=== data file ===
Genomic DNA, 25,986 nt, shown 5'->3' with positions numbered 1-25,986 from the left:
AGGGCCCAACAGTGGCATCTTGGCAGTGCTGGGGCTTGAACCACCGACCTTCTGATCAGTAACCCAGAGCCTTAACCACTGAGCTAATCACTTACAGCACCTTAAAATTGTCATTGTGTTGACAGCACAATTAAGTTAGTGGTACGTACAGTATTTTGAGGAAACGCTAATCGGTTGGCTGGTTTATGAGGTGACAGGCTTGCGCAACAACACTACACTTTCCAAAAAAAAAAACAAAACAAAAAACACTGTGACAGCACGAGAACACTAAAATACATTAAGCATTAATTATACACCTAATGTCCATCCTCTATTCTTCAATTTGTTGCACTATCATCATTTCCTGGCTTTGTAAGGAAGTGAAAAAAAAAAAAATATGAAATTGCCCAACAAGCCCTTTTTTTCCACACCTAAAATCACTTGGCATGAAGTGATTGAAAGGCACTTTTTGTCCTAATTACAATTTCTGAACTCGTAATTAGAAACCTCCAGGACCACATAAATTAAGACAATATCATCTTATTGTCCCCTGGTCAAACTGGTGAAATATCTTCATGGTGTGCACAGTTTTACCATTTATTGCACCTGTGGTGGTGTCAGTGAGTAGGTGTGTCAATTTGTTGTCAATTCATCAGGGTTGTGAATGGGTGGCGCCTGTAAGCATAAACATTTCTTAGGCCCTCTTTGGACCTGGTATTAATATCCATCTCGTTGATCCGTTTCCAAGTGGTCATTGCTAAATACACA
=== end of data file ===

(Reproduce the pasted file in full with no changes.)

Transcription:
Genomic DNA, 25,986 nt, shown 5'->3' with positions numbered 1-25,986 from the left:
AGGGCCCAACAGTGGCATCTTGGCAGTGCTGGGGCTTGAACCACCGACCTTCTGATCAGTAACCCAGAGCCTTAACCACTGAGCTAATCACTTACAGCACCTTAAAATTGTCATTGTGTTGACAGCACAATTAAGTTAGTGGTACGTACAGTATTTTGAGGAAACGCTAATCGGTTGGCTGGTTTATGAGGTGACAGGCTTGCGCAACAACACTACACTTTCCAAAAAAAAAAACAAAACAAAAAACACTGTGACAGCACGAGAACACTAAAATACATTAAGCATTAATTATACACCTAATGTCCATCCTCTATTCTTCAATTTGTTGCACTATCATCATTTCCTGGCTTTGTAAGGAAGTGAAAAAAAAAAAAATATGAAATTGCCCAACAAGCCCTTTTTTTCCACACCTAAAATCACTTGGCATGAAGTGATTGAAAGGCACTTTTTGTCCTAATTACAATTTCTGAACTCGTAATTAGAAACCTCCAGGACCACATAAATTAAGACAATATCATCTTATTGTCCCCTGGTCAAACTGGTGAAATATCTTCATGGTGTGCACAGTTTTACCATTTATTGCACCTGTGGTGGTGTCAGTGAGTAGGTGTGTCAATTTGTTGTCAATTCATCAGGGTTGTGAATGGGTGGCGCCTGTAAGCATAAACATTTCTTAGGCCCTCTTTGGACCTGGTATTAATATCCATCTCGTTGATCCGTTTCCAAGTGGTCATTGCTAAATACACA